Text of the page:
A payment guaranty may be obtained from a person or entity related to the customer, who has validated net worth or sufficient assets to assure payment of the customer's accounts receivable. In a payment guaranty, the guarantor (such as the general contractor) promises to pay the invoice if the customer (or subcontractor) is unable to do so. A well-constructed payment guaranty requires payment from the guarantor without having to institute a lawsuit or first exercising any of the other legal remedies against the customer.

Letter of credit or other security

With a letter of credit, the customer contracts with a financial institution (typically a bank), which provides a letter of credit to the vendor promising to pay in case the customer is unable or unwilling to do so, subject to certain limitations. While most banks have standard letters of credit forms, any beneficiary should carefully negotiate the specific terms of such letter to ensure that the conditions precedent to payment carefully fit the transaction.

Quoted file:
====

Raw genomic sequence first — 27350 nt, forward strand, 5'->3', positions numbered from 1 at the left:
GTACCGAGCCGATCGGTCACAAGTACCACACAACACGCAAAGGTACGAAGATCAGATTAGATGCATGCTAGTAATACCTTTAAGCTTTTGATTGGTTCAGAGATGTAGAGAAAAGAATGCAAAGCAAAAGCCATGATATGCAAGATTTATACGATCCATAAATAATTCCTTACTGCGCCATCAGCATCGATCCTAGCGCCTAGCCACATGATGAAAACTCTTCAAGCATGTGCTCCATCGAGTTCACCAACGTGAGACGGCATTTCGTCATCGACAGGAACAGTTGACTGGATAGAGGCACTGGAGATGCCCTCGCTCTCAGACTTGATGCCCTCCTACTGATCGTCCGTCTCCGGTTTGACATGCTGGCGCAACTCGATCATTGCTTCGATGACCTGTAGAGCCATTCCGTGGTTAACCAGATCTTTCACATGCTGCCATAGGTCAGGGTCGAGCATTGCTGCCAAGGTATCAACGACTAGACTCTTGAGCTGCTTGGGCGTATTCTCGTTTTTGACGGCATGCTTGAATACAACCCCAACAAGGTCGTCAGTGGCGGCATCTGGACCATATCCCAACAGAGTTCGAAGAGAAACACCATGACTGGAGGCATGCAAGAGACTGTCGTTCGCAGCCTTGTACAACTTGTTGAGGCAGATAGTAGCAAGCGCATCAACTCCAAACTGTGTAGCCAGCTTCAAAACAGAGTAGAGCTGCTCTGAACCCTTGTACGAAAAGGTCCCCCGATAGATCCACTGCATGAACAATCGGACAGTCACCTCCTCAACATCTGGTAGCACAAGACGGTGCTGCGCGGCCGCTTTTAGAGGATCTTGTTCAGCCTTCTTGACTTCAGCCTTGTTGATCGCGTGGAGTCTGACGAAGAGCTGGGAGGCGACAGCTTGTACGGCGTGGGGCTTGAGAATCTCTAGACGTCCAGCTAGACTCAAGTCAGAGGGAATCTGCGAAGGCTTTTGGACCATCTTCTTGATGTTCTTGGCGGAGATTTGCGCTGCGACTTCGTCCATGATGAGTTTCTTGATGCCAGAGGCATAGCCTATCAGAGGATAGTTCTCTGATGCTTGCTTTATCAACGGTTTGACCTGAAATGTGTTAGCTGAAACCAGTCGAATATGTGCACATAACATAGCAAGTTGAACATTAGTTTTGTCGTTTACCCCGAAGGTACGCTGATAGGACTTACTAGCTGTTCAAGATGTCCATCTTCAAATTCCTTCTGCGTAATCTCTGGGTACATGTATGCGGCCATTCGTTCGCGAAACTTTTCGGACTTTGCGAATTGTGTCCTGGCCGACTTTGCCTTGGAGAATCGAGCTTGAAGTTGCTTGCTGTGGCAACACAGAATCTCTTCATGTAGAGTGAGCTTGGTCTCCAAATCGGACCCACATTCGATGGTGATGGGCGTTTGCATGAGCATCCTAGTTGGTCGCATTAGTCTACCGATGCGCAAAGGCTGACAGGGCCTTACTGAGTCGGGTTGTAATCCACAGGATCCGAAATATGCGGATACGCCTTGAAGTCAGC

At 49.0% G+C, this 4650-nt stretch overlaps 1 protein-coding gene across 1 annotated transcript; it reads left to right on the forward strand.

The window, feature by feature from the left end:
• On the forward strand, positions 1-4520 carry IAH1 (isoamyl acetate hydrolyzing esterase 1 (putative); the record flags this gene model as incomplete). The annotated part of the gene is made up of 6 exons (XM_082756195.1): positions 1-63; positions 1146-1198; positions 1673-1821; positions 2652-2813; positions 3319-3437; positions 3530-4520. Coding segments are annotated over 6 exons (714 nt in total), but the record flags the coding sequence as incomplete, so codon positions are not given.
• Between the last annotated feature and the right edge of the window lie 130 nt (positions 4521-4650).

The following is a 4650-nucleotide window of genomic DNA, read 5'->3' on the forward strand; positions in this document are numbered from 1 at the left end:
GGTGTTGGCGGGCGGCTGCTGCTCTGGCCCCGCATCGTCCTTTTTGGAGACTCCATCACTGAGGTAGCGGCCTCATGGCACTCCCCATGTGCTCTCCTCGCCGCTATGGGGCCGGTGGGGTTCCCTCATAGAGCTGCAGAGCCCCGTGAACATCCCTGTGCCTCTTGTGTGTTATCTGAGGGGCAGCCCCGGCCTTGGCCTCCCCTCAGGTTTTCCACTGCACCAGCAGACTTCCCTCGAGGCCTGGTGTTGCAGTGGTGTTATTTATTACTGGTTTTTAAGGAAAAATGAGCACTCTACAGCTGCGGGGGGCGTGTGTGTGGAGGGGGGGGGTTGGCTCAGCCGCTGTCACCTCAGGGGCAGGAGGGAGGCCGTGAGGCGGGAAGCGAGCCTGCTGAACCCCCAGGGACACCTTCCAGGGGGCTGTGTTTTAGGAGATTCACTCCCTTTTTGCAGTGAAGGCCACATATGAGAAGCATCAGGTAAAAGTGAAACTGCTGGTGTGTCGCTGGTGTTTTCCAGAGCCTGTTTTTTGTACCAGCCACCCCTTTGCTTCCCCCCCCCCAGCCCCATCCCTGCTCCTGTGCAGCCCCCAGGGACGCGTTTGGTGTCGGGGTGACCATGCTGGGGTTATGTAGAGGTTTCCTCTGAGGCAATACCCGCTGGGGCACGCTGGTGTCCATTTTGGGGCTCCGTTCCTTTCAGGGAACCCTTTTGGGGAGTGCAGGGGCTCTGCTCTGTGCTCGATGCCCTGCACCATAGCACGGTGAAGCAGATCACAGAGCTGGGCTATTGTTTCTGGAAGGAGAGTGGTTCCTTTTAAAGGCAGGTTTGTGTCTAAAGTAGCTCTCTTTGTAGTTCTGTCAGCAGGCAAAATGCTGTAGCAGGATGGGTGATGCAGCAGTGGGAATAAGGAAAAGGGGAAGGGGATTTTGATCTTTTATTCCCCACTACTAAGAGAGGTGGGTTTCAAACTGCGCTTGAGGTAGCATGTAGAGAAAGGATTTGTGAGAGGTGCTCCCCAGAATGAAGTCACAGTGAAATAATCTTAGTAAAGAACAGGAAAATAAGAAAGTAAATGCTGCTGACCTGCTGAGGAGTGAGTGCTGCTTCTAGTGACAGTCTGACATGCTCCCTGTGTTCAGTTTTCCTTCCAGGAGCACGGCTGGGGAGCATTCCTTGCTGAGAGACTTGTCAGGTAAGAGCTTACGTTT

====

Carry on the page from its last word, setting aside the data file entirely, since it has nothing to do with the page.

Security interest

A security interest will typically provide that if a creditor is not paid, then, subject to certain procedures, it can seize and sell all or a portion of a debtor's assets (depending on what the security interest covers) to discharge the amounts owed by the debtor (the "debtor obligations"). State laws vary as to how to properly obtain and perfect a security interest, but it typically involves: (i) the debtor granting the creditor a security interest (this can be placed in the purchase order or another contract with the debtor) and (ii) filing a Uniform Commercial Code financing statement that properly describes the "collateral" securing payment of the debtor obligations with the Secretary of State in the state where the debtor is incorporated or otherwise organized. If the debtor already has one or more loans outstanding, documenting this new security interest may be more complex. Depending on the collateral covered by the security interest, additional steps may be required to properly perfect a creditor's security interest (e.g., possession of stock or member certificates and a control agreement with respect to accounts, etc.).